Last, but not least, the annual Catastrophic Cap of $3,000 will be indexed to the NHE though it is unclear if this change will occur in FY 2013 or sometime thereafter.  Additionally, annual enrollment fees would no longer apply to the catastrophic cap raising out-of-pocket costs to retirees even higher.

Military Retirement Modernization Commission

The President did not propose any changes to the military retirement system in his budget for FY 2013 but did ask Congress to establish a Commission to review military retirement in the context of overall military compensation.  The Commission would be charged with determining whether there are cost effective changes that should be made to the current system. The President and the Secretary of Defense strongly recommend that any recommended changes be fully grandfathered – that is, they would only apply to new recruits.  The special Military Retirement Modernization Commission would operate under the following procedures which are similar to those that govern actions by a BRAC Commission:

  • The Department would make a formal recommendation to the Commission regarding changes in military retirement;
  • After considering the Department’s recommendation and other inputs, the Commission would make a recommendation to the President;
  • The President could request that the Commission make changes in its recommendations but could not require changes;
  • The President would decide whether to forward the Commission’s recommendation to Congress; and
  • If forwarded, Congress would have to vote up or down on the recommendation without amendment and under expedited procedures.

Base Realignment and Closure

The Administration believes additional money can be saved through additional rounds of base realignments and closures (BRAC).  In his FY 2013 Budget Proposal, the President requested two rounds, one in 2013 and another in 2015.  Of course Congress will have to authorize any new BRAC rounds and when this possibility was announced in January, many key lawmakers called the proposal “dead on arrival.”  This is likely to be one of many issues that stall congressional talks on key defense-related legislation in the coming months.

VA Funding Increased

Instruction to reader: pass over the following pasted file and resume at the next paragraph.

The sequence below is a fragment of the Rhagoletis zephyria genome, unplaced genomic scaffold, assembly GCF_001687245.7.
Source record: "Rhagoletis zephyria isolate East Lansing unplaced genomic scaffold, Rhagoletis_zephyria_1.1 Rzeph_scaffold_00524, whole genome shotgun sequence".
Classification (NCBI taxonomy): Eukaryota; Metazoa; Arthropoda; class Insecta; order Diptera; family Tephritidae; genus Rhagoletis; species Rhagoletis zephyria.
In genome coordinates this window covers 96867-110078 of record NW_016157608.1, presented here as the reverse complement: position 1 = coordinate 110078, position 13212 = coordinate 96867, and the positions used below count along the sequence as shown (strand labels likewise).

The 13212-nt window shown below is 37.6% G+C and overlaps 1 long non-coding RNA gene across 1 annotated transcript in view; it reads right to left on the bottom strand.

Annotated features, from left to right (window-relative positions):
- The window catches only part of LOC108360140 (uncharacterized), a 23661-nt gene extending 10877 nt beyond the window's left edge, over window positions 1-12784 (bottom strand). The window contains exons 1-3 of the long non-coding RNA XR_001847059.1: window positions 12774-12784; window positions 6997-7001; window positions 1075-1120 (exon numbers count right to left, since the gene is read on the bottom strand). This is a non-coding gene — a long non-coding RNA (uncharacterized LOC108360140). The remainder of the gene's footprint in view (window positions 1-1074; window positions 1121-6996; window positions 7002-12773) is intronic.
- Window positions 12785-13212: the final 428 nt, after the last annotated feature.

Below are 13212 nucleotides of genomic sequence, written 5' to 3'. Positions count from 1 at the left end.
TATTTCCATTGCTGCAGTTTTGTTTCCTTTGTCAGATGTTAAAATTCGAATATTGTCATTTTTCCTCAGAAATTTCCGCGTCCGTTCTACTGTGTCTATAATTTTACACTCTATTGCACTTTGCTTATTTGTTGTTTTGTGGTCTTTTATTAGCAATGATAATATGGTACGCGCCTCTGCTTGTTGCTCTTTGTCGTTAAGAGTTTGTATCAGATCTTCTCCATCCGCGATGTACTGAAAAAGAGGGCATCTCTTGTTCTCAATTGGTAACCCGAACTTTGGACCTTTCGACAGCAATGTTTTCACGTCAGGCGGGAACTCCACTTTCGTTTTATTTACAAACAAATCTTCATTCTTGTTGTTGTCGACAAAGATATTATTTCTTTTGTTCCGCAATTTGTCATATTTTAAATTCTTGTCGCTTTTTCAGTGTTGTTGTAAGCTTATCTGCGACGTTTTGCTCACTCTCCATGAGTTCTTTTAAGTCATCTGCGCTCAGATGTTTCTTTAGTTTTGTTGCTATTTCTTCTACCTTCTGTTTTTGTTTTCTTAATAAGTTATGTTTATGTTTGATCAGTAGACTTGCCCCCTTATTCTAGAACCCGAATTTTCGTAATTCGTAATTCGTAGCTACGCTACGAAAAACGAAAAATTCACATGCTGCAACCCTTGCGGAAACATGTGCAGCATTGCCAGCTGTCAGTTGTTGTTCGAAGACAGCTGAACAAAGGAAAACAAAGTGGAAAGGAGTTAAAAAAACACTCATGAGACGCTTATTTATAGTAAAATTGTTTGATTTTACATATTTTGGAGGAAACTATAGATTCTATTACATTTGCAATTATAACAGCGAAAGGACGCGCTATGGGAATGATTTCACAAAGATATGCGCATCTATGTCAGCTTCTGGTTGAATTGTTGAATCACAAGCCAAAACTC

Unlike most federal agencies, VA is one department that would actually receive a boost in funding if Congress approves their part of President’s FY 2013 Budget Proposal.  That’s good news.  The VA request for FY 2013 is $140.3 billion which includes almost $64 billion in discretionary resources and nearly $16.4 billion in mandatory funding.  The discretionary budget request alone, much of which is used to provide healthcare to veterans, represents an increase of $2.7 billion, or nearly 4.5 percent over the 2012 enacted levels.   The VA plan also provides 64.5 Billion for educational benefits like the Post 9/11 GI Bill—an increase of $1.6 Billion compared to FY 2012—and $1.06 billion for Vocational Rehabilitation which is $50 million higher than current year levels.    As is often the case, special emphasis is being placed on improving the veteran’s claims process, enhancing veterans employment opportunities and ending homelessness for veterans.

“Doc Fix” Update

Early this morning, the committee charged with dealing with the payroll tax cut finalized a deal that extends the payroll tax cut, emergency unemployment benefits and most importantly, the reimbursement rate for doctors that treat TRICARE and Medicare patients.   House and Senate leaders plan to bring the bill the floor for consideration by the full chambers soon, but it is not known when that will actually happen.  Under current House rules, the chamber is technically not supposed to vote on the measure before Saturday.  It is clear however, that Congress is on track to pass this legislation prior to February 29, which is when the current extension expires.   AFSA will continue to monitor the progress of this legislation and report the outcome of their efforts in future editions of On Call.